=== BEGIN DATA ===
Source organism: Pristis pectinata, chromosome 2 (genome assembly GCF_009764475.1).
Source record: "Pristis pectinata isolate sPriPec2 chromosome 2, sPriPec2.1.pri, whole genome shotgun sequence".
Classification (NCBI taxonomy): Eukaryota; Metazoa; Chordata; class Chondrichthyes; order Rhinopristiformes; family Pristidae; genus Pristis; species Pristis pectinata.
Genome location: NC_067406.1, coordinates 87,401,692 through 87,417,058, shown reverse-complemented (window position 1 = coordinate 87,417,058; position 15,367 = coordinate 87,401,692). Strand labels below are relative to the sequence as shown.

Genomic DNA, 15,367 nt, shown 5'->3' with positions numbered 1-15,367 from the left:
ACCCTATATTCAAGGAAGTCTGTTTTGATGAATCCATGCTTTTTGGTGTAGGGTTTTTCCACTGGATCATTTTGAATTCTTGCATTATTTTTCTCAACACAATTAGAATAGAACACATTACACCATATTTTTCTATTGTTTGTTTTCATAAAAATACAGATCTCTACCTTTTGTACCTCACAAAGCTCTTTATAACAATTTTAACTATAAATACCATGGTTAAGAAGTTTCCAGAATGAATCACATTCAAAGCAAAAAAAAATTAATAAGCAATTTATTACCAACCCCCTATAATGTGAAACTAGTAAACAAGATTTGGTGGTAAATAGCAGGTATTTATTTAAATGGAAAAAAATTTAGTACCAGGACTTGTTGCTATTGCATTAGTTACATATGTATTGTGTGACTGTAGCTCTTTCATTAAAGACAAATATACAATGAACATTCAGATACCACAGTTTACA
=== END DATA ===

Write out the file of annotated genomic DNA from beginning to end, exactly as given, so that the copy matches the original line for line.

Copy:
Source organism: Pristis pectinata, chromosome 2 (genome assembly GCF_009764475.1).
Source record: "Pristis pectinata isolate sPriPec2 chromosome 2, sPriPec2.1.pri, whole genome shotgun sequence".
Classification (NCBI taxonomy): Eukaryota; Metazoa; Chordata; class Chondrichthyes; order Rhinopristiformes; family Pristidae; genus Pristis; species Pristis pectinata.
Genome location: NC_067406.1, coordinates 87,401,692 through 87,417,058, shown reverse-complemented (window position 1 = coordinate 87,417,058; position 15,367 = coordinate 87,401,692). Strand labels below are relative to the sequence as shown.

Genomic DNA, 15,367 nt, shown 5'->3' with positions numbered 1-15,367 from the left:
ACCCTATATTCAAGGAAGTCTGTTTTGATGAATCCATGCTTTTTGGTGTAGGGTTTTTCCACTGGATCATTTTGAATTCTTGCATTATTTTTCTCAACACAATTAGAATAGAACACATTACACCATATTTTTCTATTGTTTGTTTTCATAAAAATACAGATCTCTACCTTTTGTACCTCACAAAGCTCTTTATAACAATTTTAACTATAAATACCATGGTTAAGAAGTTTCCAGAATGAATCACATTCAAAGCAAAAAAAAATTAATAAGCAATTTATTACCAACCCCCTATAATGTGAAACTAGTAAACAAGATTTGGTGGTAAATAGCAGGTATTTATTTAAATGGAAAAAAATTTAGTACCAGGACTTGTTGCTATTGCATTAGTTACATATGTATTGTGTGACTGTAGCTCTTTCATTAAAGACAAATATACAATGAACATTCAGATACCACAGTTTACA